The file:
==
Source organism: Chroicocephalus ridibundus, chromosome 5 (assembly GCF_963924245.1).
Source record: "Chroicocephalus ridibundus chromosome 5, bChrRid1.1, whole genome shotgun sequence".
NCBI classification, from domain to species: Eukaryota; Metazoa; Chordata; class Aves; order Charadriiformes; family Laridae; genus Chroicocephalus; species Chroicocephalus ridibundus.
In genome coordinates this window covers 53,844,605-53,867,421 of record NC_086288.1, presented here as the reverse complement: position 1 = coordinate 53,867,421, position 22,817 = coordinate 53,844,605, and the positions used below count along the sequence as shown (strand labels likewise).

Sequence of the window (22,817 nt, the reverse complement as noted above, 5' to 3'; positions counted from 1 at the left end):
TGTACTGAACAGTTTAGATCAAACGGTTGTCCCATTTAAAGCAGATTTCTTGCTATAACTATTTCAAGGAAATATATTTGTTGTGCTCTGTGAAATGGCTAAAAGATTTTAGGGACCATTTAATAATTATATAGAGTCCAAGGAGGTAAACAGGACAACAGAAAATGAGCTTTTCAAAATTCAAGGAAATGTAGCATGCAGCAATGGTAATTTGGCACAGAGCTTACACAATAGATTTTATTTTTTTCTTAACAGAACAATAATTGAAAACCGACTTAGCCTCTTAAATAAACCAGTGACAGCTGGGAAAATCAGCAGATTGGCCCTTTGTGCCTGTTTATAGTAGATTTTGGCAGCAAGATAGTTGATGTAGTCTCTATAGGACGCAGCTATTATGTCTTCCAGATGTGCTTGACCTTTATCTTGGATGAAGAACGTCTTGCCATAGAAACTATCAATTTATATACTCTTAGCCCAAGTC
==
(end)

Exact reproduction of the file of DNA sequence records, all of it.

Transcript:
Source organism: Chroicocephalus ridibundus, chromosome 5 (assembly GCF_963924245.1).
Source record: "Chroicocephalus ridibundus chromosome 5, bChrRid1.1, whole genome shotgun sequence".
NCBI classification, from domain to species: Eukaryota; Metazoa; Chordata; class Aves; order Charadriiformes; family Laridae; genus Chroicocephalus; species Chroicocephalus ridibundus.
In genome coordinates this window covers 53,844,605-53,867,421 of record NC_086288.1, presented here as the reverse complement: position 1 = coordinate 53,867,421, position 22,817 = coordinate 53,844,605, and the positions used below count along the sequence as shown (strand labels likewise).

Sequence of the window (22,817 nt, the reverse complement as noted above, 5' to 3'; positions counted from 1 at the left end):
TGTACTGAACAGTTTAGATCAAACGGTTGTCCCATTTAAAGCAGATTTCTTGCTATAACTATTTCAAGGAAATATATTTGTTGTGCTCTGTGAAATGGCTAAAAGATTTTAGGGACCATTTAATAATTATATAGAGTCCAAGGAGGTAAACAGGACAACAGAAAATGAGCTTTTCAAAATTCAAGGAAATGTAGCATGCAGCAATGGTAATTTGGCACAGAGCTTACACAATAGATTTTATTTTTTTCTTAACAGAACAATAATTGAAAACCGACTTAGCCTCTTAAATAAACCAGTGACAGCTGGGAAAATCAGCAGATTGGCCCTTTGTGCCTGTTTATAGTAGATTTTGGCAGCAAGATAGTTGATGTAGTCTCTATAGGACGCAGCTATTATGTCTTCCAGATGTGCTTGACCTTTATCTTGGATGAAGAACGTCTTGCCATAGAAACTATCAATTTATATACTCTTAGCCCAAGTC